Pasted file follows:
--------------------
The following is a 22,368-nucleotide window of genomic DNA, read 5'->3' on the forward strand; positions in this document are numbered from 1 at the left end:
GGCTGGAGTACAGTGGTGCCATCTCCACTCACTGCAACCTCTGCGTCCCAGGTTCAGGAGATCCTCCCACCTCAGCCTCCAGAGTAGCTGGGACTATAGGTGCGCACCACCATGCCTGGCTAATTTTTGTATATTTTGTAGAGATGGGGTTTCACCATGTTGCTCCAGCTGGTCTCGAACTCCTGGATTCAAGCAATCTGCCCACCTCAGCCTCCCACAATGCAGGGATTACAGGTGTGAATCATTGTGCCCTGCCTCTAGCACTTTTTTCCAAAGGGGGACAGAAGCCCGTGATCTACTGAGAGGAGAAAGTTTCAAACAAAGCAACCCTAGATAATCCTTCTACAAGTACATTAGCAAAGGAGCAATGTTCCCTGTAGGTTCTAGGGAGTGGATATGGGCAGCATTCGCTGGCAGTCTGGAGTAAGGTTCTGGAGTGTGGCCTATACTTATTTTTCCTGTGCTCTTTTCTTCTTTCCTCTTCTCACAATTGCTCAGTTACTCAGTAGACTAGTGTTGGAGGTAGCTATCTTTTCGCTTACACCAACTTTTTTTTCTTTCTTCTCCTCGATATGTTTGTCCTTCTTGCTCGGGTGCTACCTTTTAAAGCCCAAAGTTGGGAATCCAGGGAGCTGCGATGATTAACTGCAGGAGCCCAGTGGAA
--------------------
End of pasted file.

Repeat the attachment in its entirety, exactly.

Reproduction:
The following is a 22,368-nucleotide window of genomic DNA, read 5'->3' on the forward strand; positions in this document are numbered from 1 at the left end:
GGCTGGAGTACAGTGGTGCCATCTCCACTCACTGCAACCTCTGCGTCCCAGGTTCAGGAGATCCTCCCACCTCAGCCTCCAGAGTAGCTGGGACTATAGGTGCGCACCACCATGCCTGGCTAATTTTTGTATATTTTGTAGAGATGGGGTTTCACCATGTTGCTCCAGCTGGTCTCGAACTCCTGGATTCAAGCAATCTGCCCACCTCAGCCTCCCACAATGCAGGGATTACAGGTGTGAATCATTGTGCCCTGCCTCTAGCACTTTTTTCCAAAGGGGGACAGAAGCCCGTGATCTACTGAGAGGAGAAAGTTTCAAACAAAGCAACCCTAGATAATCCTTCTACAAGTACATTAGCAAAGGAGCAATGTTCCCTGTAGGTTCTAGGGAGTGGATATGGGCAGCATTCGCTGGCAGTCTGGAGTAAGGTTCTGGAGTGTGGCCTATACTTATTTTTCCTGTGCTCTTTTCTTCTTTCCTCTTCTCACAATTGCTCAGTTACTCAGTAGACTAGTGTTGGAGGTAGCTATCTTTTCGCTTACACCAACTTTTTTTTCTTTCTTCTCCTCGATATGTTTGTCCTTCTTGCTCGGGTGCTACCTTTTAAAGCCCAAAGTTGGGAATCCAGGGAGCTGCGATGATTAACTGCAGGAGCCCAGTGGAA